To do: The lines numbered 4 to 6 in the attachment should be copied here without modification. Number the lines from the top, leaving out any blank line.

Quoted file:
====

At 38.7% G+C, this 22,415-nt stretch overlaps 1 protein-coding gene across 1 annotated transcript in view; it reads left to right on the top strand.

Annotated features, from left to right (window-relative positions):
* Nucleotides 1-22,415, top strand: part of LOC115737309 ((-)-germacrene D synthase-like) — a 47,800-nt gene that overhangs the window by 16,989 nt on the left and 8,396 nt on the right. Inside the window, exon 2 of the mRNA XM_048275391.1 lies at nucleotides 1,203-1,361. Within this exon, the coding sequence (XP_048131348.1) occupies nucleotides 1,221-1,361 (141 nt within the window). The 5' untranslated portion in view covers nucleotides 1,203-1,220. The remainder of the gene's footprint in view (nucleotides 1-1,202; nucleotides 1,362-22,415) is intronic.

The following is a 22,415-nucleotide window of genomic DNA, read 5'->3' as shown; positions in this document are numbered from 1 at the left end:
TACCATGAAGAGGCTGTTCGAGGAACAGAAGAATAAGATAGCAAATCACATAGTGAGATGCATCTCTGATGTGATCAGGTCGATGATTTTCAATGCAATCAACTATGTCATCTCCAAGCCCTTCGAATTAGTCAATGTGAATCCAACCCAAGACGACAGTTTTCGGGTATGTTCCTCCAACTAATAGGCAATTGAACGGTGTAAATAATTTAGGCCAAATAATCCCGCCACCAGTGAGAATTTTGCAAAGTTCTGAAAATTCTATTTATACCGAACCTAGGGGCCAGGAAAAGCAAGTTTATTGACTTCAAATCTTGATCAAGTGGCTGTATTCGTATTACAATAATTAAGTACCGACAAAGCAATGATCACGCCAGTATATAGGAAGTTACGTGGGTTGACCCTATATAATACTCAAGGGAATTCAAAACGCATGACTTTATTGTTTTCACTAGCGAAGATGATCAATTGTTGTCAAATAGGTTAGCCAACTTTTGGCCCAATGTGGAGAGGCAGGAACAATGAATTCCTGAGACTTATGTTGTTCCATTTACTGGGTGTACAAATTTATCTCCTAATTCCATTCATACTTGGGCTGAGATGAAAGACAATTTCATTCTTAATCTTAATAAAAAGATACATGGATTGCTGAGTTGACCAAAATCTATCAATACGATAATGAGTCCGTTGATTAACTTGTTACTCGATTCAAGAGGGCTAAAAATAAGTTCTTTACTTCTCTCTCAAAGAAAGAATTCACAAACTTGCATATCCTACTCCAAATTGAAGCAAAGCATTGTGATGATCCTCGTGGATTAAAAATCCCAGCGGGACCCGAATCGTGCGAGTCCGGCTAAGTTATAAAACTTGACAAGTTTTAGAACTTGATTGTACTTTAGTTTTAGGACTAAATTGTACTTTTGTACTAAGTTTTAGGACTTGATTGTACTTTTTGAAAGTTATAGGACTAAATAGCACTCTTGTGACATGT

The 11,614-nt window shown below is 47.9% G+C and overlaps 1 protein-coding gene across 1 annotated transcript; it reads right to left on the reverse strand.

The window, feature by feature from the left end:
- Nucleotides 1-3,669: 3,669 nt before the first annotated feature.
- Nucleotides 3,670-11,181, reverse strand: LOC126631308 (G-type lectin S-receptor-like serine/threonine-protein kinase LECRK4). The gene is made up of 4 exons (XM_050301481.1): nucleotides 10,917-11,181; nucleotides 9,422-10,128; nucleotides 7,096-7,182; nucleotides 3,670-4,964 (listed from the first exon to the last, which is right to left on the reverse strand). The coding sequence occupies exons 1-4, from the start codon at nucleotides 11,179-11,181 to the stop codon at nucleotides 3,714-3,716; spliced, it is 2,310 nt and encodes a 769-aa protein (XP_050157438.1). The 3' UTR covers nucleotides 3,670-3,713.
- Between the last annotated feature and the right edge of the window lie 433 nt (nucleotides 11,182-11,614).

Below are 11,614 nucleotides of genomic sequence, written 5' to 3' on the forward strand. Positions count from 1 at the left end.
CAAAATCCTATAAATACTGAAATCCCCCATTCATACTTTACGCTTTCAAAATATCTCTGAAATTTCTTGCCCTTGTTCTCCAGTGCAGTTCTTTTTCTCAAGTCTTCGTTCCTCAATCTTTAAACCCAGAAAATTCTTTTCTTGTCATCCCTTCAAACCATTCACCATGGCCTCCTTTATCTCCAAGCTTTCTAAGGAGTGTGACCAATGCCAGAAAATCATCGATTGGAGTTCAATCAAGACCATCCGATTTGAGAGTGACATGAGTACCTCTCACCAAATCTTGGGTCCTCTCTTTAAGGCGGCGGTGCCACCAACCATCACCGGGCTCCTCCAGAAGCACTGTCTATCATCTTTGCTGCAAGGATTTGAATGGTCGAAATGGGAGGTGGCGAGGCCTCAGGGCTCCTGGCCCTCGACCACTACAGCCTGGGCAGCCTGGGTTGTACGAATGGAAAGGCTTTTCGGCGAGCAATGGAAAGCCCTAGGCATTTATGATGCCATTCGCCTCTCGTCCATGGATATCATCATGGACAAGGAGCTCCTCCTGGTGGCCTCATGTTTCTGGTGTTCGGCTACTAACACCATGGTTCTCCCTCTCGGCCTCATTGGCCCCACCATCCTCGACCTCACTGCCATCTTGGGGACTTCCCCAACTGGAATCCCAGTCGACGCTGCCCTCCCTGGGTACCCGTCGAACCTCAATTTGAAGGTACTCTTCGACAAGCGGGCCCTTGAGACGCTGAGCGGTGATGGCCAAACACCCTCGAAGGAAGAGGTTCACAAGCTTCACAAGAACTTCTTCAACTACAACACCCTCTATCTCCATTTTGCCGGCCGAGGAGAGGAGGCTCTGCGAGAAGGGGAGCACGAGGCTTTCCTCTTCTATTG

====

The following is a 22,415-nucleotide window of genomic DNA, read 5'->3' as shown; positions in this document are numbered from 1 at the left end:
TACCATGAAGAGGCTGTTCGAGGAACAGAAGAATAAGATAGCAAATCACATAGTGAGATGCATCTCTGATGTGATCAGGTCGATGATTTTCAATGCAATCAACTATGTCATCTCCAAGCCCTTCGAATTAGTCAATGTGAATCCAACCCAAGACGACAGTTTTCGGGTATGTTCCTCCAACTAATAGGCAATTGAACGGTGTAAATAATTTAGGCCAAATAATCCCGCCACCAGTGAGAATTTTGCAAAGTTCTGAAAATTCTATTTATACCGAACCTAGGGGCCAGGAAAAGCAAGTTTATTGACTTCAAATCTTGATCAAGTGGCTGTATTCGTATTACAATAATTAAGTACCGACAAAGCAATGATCACGCCAGTATATAGGAAGTTACGTGGGTTGACCCTATATAATACTCAAGGGAATTCAAAACGCATGACTTTATTGTTTTCACTAGCGAAGATGATCAATTGTTGTCAAATAGGTTAGCCAACTTTTGGCCCAATGTGGAGAGGCAGGAACAATGAATTCCTGAGACTTATGTTGTTCCATTTACTGGGTGTACAAATTTATCTCCTAATTCCATTCATACTTGGGCTGAGATGAAAGACAATTTCATTCTTAATCTTAATAAAAAGATACATGGATTGCTGAGTTGACCAAAATCTATCAATACGATAATGAGTCCGTTGATTAACTTGTTACTCGATTCAAGAGGGCTAAAAATAAGTTCTTTACTTCTCTCTCAAAGAAAGAATTCACAAACTTGCATATCCTACTCCAAATTGAAGCAAAGCATTGTGATGATCCTCGTGGATTAAAAATCCCAGCGGGACCCGAATCGTGCGAGTCCGGCTAAGTTATAAAACTTGACAAGTTTTAGAACTTGATTGTACTTTAGTTTTAGGACTAAATTGTACTTTTGTACTAAGTTTTAGGACTTGATTGTACTTTTTGAAAGTTATAGGACTAAATAGCACTCTTGTGACATGT

The 11,614-nt window shown below is 47.9% G+C and overlaps 1 protein-coding gene across 1 annotated transcript; it reads right to left on the reverse strand.